JUnit Getting Started

Testing is very useful and helpful in descovering buges and it reduce the the development time (at least in my point of view) since all you need after modfying some code is to run your test cases which shouled be run also periodically.

The simplest way is as an expression in a debugger. You can change debug expressions without recompiling, and you can wait to decide what to write until you have seen the running objects. You can also write test expressions as statements which print to the standard output stream. Both styles of tests are limited because they require human judgment to analyze their results. Also, they don't compose nicely- you can only execute one debug expression at a time and a program with too many print statements causes the dreaded "Scroll Blindness".

JUnit tests do not require human judgment to interpret, and it is easy to run many of them at the same time. When you need to test something, here is what you do:

  1. Create an instance of TestCase:
  2. Create a constructor which accepts a String as a parameter and passes it to the superclass.
  3. Override the method runTest()
  4. When you want to check a value, call assertTrue() and pass a boolean that is true if the test succeeds

For example, to test that the sum of two Moneys with the same currency contains a value which is the sum of the values of the two Moneys, write:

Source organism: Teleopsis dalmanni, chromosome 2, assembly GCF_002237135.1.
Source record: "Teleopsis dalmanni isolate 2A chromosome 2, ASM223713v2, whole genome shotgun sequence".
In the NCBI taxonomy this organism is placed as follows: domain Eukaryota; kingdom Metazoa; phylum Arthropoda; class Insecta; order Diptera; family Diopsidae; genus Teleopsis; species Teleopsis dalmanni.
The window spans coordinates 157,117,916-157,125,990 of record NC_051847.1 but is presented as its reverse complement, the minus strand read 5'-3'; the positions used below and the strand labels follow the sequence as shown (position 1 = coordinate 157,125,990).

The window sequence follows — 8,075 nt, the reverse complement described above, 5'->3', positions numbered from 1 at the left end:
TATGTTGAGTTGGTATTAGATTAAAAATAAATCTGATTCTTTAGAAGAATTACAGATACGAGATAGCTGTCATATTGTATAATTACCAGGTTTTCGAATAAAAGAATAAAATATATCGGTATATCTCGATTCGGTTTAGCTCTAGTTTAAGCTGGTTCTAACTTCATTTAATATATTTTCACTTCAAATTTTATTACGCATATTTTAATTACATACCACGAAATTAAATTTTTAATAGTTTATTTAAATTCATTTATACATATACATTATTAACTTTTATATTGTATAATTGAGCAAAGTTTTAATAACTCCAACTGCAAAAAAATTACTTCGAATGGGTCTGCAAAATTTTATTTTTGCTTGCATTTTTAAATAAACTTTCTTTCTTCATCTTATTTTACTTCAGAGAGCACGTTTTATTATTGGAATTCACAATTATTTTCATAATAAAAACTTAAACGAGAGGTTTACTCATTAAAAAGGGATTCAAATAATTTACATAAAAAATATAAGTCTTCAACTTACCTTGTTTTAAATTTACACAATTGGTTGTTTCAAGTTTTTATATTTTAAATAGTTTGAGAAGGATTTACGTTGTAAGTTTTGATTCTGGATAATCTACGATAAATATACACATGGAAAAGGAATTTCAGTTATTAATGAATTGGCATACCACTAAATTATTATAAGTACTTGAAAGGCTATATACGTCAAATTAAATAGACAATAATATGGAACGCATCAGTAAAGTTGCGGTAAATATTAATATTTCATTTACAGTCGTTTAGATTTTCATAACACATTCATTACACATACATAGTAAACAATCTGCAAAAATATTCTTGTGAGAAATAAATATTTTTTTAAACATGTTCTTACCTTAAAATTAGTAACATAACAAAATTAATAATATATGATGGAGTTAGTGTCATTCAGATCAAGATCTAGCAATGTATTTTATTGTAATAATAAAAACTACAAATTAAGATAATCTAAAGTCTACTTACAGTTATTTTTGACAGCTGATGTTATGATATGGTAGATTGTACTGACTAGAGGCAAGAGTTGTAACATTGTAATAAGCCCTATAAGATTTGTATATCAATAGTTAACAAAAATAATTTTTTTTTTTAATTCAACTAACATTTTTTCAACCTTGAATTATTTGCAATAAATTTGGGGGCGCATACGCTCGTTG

Testing is very useful and helpful in descovering buges and it reduce the the development time (at least in my point of view) since all you need after modfying some code is to run your test cases which shouled be run also periodically.

The simplest way is as an expression in a debugger. You can change debug expressions without recompiling, and you can wait to decide what to write until you have seen the running objects. You can also write test expressions as statements which print to the standard output stream. Both styles of tests are limited because they require human judgment to analyze their results. Also, they don't compose nicely- you can only execute one debug expression at a time and a program with too many print statements causes the dreaded "Scroll Blindness".

JUnit tests do not require human judgment to interpret, and it is easy to run many of them at the same time. When you need to test something, here is what you do:

  1. Create an instance of TestCase:
  2. Create a constructor which accepts a String as a parameter and passes it to the superclass.
  3. Override the method runTest()
  4. When you want to check a value, call assertTrue() and pass a boolean that is true if the test succeeds

For example, to test that the sum of two Moneys with the same currency contains a value which is the sum of the values of the two Moneys, write:

public void testSimpleAdd()
{
Money m12CHF= new Money(12, "CHF");
Money m14CHF= new Money(14, "CHF");
Money expected= new Money(26, "CHF");
Money result= m12CHF.add(m14CHF);
assertTrue(expected.equals(result));
}

If you want to write a test similar to one you have already written, write a Fixture instead. When you want to run more than one test, create a Suite.

Fixture What if you have two or more tests that operate on the same or similar sets of objects? Test Case How do you write and invoke an individual test case when you have a Fixture? Suite How do you run several tests at once? TestRunner How do you run your tests and collect their results?

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